Alzheimer’s disease is a leading cause of death in the United States and millions of Americans are affected by the disease. It’s important to distinguish the facts from the myths about Alzheimer’s, especially when it comes to finding information online. Here, from the National Institute of Health (www.nia.nih.gov) are ten common myths about Alzheimer’s.
1. Alzheimer’s disease and dementia are the same thing. Dementia refers to impaired memory, thinking, reasoning and behavior and can be a symptom of many diseases. Alzheimer’s is just one kind of dementia. There are other types of dementia as well, including dementia caused by Lewy-body, frontotemporal malfunction, vascular malfunction and Parkinson’s disease.
2. I will develop Alzheimer’s disease if my parent has it. While certain people have a higher risk of developing Alzheimer’s if they have genetic variants passed down from a parent, that is not assurance that they will develop the disease. Alzheimer’s is complex and not yet fully understood. Research suggests that exercise, diet, exposure to pollutants and smoking may also affect a person’s risk for Alzheimer’s.
3. Only people in their 70s and older get Alzheimer’s. While the greatest known factor for Alzheimer’s is age, that does not mean that only older adults develop it. Some people experience symptoms earlier, even as young as their 30s. This is known as early-onset Alzheimer’s and is rare, representing less than 10% of people diagnosed with the disease.
4. Alzheimer’s symptoms are normal as we get older. While many people become more forgetful with age, merely losing an item from time to time or occasionally not being able to recall a person’s name is normal. Common signs of Alzheimer’s and other dementias include making poor judgments and decisions a lot of the time, having problems recognizing friends and family, or losing track of the time of day or time of year are not a normal part of aging.
5. There are no treatments available for people with Alzheimer’s disease. There has been significant progress toward developing better treatments. Several medications are available that can help treat symptoms, and many coping strategies to help manage behavioral problems.
6. If I’m frequently forgetting things, it must be Alzheimer’s disease. Although memory problems are often a first sign of Alzheimer’s or other dementias, not all memory problems mean a person has dementia. Some forgetfulness is normal as we age. Talk to your doctor to determine whether the memory changes you are noticing are normal or could be the sign of something else including depression and medication side effects.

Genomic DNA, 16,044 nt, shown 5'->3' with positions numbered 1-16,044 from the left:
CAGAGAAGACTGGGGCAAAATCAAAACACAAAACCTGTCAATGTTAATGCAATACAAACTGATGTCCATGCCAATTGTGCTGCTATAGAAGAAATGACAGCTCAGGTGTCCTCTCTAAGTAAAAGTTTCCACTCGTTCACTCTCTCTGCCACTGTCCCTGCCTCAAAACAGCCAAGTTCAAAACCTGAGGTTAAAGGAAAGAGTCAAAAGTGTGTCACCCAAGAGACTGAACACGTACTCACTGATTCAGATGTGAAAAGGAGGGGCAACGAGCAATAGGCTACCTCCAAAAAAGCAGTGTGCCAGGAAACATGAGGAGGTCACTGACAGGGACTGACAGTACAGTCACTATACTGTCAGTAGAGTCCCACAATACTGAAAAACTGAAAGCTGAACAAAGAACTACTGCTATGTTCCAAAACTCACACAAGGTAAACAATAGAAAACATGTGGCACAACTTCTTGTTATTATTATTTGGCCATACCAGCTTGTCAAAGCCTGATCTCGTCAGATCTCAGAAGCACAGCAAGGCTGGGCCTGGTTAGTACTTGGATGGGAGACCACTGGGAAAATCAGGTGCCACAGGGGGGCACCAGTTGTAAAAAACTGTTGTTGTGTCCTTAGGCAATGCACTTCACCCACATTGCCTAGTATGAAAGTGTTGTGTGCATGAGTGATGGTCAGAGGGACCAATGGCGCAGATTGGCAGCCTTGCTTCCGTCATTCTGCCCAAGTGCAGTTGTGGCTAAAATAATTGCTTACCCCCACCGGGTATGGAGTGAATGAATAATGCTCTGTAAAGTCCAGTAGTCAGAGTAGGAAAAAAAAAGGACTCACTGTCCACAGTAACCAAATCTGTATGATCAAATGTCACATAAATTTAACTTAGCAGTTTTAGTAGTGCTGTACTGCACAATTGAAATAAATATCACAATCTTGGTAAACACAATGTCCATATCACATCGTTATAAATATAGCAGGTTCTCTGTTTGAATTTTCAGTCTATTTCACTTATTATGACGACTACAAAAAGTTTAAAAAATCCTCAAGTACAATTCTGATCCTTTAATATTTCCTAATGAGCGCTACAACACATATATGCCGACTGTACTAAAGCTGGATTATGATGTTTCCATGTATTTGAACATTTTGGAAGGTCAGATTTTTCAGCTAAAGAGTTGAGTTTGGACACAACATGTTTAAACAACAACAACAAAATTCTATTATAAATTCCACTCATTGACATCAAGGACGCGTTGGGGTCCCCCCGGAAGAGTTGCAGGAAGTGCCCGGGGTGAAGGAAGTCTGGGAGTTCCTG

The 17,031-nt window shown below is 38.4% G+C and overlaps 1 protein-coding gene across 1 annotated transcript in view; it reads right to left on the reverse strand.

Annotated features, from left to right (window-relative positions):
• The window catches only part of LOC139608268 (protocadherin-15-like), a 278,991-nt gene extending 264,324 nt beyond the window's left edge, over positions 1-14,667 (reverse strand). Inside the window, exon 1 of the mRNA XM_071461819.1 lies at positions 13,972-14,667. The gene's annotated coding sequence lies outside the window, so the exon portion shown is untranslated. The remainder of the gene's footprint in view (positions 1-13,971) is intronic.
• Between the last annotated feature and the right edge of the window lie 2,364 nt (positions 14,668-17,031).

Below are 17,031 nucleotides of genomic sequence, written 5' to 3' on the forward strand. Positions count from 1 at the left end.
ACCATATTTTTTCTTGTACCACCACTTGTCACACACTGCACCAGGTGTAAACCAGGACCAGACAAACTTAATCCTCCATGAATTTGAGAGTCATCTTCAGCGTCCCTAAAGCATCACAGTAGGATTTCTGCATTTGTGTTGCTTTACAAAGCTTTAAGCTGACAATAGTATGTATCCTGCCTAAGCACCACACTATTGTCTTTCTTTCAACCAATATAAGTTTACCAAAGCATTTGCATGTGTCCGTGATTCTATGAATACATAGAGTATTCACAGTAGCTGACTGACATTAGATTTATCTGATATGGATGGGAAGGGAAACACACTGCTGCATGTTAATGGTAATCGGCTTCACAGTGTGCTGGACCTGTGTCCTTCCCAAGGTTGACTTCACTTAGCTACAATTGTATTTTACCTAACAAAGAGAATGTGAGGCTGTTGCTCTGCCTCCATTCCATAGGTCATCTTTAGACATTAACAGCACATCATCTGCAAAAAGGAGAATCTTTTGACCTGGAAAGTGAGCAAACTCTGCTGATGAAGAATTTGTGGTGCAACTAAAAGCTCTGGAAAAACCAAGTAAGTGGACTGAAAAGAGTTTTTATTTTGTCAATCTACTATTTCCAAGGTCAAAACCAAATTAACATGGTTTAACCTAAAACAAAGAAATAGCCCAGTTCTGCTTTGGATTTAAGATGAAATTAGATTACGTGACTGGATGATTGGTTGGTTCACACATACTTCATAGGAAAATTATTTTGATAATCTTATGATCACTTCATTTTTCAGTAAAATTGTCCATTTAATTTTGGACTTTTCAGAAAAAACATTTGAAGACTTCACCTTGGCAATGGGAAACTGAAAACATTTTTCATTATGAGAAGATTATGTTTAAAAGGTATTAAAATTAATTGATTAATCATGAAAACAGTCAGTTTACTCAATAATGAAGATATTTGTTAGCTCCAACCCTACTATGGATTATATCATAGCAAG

7. You can buy supplements online to prevent or cure Alzheimer’s disease. There are many websites that offer advice on healthy aging and dementia to gain people’s trust. They also use this trust to advertise products that claim to treat or cure Alzheimer’s. There is no scientific evidence that any supplement sold online has been proven to delay, prevent, treat or cure Alzheimer’s.
8. You can prevent Alzheimer’s disease. There is no proven way to prevent Alzheimer’s. There appear, however, to be risk factors that may increase the chance of developing it. While you cannot control the genes you inherit, most risk factors can be controlled. In general, leading a healthy lifestyle may help reduce risk factors that have been associated with Alzheimer’s and other age-related problems. It’s important to control high blood pressure, maintain a healthy weight, stay mentally and physically active, preventing head injury, and sleeping seven to nine hours each night.
9. Doctors cannot diagnose Alzheimer’s disease until after death. Until the early 2000s this was true, but researchers have developed biomarker tests and imaging tests to help a doctor see the biological signs of the disease in a living person. The availability of these tests is still limited, but research is continuing to study options for faster, less expensive and less invasive ways to diagnose Alzheimer’s.
10. At at-home genetic test can tell me if I have (or will have) Alzheimer’s disease. At-home genetic tests extract DNA from saliva and provide reports of the genetic data. Ii is important to know that no genetic test can diagnose Alzheimer’s disease. They can identify certain genetic variants, but cannot predict that a person will develop the disease.
For more information about how Valley Program for Aging Services serves people living with dementia and their families and caregivers, visit vpas.info/equipped-and-confident or call 800-868-VPAS.
-by Jeri Schaff, VPAS Executive Director